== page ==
Hudiesaurus redux

May 5, 2009

A while back, Matt speculated on the size of the allegedly giant mamenchisaurid Hudiesaurus.  At the time, all he had to go on was Glut’s (2000) reproduction of half of Dong (1997:fig. 3), and a scalebar whose length was given incorrectly.  The comments on that article gave some more measurements, but we never got around to showing you the figures of the vertebra in question, so here it is:

Hudiesaurus sinojapanorum IVPP V. 11120 holotype "first dorsal" vertebra, composite of Dong (1997:figs. 1, 3a)

Hudiesaurus sinojapanorum IVPP V. 11120 holotype "first dorsal" vertebra, composite of Dong (1997:figs. 1, 3a)

The measurements of this vertebra given in the paper are:

  • Height of vertebra 76
  • Length of centrum 55
  • Width of centrum anteriorly 42
  • Width of centrum posteriorly 39
  • Height of neural spine 41
  • Width of top of neural spine 27

Dong said (p. 109) that “The mounted type skeleton of Mamenchisaurus hochuanensis, which was the largest sauropod known in China at the time it was described, measures 22 m in length (Young and Chao, 1972). The centrum of the first dorsal in the type of Hudiesaurus sinojapanorum is 1.5 times longer than the type of M. hochuanensis, leading to an estimated skeleton length of 30 m.”  This is odd because 1.5 times 22 m is 33 m, not 30 m.  But it’s also odd because Young and Zhao (1972:table 1) actually gave the centrum length of D1 as 250 mm — so the alleged 55 cm long centrum of the Hudiesaurus D1 is actually 2.2 times as long, which would yield a length estimate of *gulp* 2.2 x 22 m = 48.4 m.  Which would be right up in Amphicoelias fragillimus territory.  And that is clearly nonsense for a dorsal vertebra that’s only 76 cm high.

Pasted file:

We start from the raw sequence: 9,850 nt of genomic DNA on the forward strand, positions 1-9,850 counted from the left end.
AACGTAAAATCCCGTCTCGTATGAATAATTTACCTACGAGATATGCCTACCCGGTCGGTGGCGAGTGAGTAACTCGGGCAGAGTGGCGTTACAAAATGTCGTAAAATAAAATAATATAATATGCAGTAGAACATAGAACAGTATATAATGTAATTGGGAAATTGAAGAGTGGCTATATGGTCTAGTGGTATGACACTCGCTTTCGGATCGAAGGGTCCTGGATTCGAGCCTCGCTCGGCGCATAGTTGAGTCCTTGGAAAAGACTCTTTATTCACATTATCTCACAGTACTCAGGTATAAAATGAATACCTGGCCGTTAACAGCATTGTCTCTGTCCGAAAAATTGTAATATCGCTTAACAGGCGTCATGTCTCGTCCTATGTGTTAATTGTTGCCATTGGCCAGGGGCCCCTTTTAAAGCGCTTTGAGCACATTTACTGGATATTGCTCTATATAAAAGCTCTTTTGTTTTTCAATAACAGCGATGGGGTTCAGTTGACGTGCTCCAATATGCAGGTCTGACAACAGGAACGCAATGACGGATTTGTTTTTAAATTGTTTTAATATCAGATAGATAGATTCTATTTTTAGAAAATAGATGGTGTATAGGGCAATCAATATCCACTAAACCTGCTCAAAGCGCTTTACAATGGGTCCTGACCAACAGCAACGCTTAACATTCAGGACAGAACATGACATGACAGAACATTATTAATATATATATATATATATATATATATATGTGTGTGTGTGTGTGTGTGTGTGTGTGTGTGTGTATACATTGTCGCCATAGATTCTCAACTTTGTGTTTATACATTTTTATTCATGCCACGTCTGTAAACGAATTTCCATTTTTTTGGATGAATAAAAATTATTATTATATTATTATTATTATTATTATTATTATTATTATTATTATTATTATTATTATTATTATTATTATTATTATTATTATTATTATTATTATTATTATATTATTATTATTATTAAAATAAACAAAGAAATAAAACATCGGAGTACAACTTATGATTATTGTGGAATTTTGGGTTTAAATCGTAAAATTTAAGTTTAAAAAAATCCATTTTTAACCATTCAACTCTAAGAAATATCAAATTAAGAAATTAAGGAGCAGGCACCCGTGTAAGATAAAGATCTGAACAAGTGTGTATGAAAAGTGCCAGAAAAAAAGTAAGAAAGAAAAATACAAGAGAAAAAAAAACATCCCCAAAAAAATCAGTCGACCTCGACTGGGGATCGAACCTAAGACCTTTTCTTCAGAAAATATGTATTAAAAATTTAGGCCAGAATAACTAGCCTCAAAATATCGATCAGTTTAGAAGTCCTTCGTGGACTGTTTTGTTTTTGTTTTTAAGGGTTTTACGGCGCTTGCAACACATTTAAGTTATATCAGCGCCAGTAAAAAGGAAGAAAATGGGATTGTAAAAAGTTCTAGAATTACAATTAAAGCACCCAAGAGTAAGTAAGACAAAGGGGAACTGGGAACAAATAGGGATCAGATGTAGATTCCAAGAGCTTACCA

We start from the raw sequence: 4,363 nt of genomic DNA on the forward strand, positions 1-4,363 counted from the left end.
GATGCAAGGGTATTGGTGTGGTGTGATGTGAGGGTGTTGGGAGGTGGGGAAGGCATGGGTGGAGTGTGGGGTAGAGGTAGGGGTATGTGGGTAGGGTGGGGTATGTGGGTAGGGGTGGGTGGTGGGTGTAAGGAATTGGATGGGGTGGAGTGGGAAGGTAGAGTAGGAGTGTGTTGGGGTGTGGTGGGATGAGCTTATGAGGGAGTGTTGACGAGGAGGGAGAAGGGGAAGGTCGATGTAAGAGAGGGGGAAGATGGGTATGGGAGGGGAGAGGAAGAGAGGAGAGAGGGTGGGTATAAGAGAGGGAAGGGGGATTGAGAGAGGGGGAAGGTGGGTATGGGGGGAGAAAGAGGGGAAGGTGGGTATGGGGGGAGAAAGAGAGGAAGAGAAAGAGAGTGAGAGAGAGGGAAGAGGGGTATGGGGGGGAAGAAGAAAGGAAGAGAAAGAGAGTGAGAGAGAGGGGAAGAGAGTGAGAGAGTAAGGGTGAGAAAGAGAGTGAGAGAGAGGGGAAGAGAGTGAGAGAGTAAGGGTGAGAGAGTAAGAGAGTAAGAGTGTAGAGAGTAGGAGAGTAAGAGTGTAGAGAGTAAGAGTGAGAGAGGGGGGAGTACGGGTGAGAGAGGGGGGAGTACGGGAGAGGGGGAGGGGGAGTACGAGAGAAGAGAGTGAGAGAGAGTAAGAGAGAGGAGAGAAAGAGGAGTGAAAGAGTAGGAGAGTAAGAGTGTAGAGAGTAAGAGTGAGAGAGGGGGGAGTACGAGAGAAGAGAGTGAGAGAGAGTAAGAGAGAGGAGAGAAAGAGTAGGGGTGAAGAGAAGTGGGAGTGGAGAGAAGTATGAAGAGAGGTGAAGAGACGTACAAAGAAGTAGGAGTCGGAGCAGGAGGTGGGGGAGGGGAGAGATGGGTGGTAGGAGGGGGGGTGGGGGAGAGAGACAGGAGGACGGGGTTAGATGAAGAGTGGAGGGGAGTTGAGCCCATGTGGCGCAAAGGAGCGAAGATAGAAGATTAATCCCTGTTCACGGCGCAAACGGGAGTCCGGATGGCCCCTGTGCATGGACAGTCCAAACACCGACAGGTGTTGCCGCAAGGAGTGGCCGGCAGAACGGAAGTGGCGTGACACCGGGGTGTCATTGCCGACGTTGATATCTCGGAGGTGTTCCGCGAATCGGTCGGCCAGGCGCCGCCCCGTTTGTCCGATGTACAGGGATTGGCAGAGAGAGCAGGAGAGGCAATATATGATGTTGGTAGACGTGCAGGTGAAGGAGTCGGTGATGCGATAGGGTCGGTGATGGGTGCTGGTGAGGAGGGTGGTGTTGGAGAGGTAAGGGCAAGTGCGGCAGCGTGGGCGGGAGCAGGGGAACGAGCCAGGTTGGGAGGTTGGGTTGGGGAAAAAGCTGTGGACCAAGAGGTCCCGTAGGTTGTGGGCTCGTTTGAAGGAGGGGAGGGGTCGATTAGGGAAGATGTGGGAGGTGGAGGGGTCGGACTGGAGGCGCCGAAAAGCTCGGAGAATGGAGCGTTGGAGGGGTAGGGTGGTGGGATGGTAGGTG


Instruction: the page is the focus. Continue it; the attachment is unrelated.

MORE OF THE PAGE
The height:length ratio of the Hudiesaurus vertebra is 76/55 = 1.38.  That of the first dorsal of M. hochuanensis is (using Young and Zhao’s measurements) 640/250 = 2.56 — nearly twice as tall.  In M. hoch., C19 (the last cervical) has a height ratio of 660/325 = 2.03 — better, but still not very close.  C18 has 660/400 = 1.65, C17 has 630/550 = 1.15.  So based on proportions, it looks like the Hudiesaurus “dorsal” is not a dorsal but a cervical — furthermore, not even the last dorsal, but the penultimate or antepenultimate cervical.  If it is homologous with C17 of M. hoch., then its 55 cm length is exactly the same as that M. hoch.’s C17, which would suggest that Hudiesaurus was the same length (22 m); if it’s homologous with C18. then its 55 cm length is 1.38 times greater than that of M. hoch., suggesting a total length of 30 m.  It’s interesting that this last figure is the very one proposed by Dong — could it be that after writing the paper, he reconsidered the serial position of the vertebra and recalculated the total length on the basis of an assignment as the penultimate cervical, while neglecting to update the text?    It seems a bit far-fetched, but maybe it’s a possibility.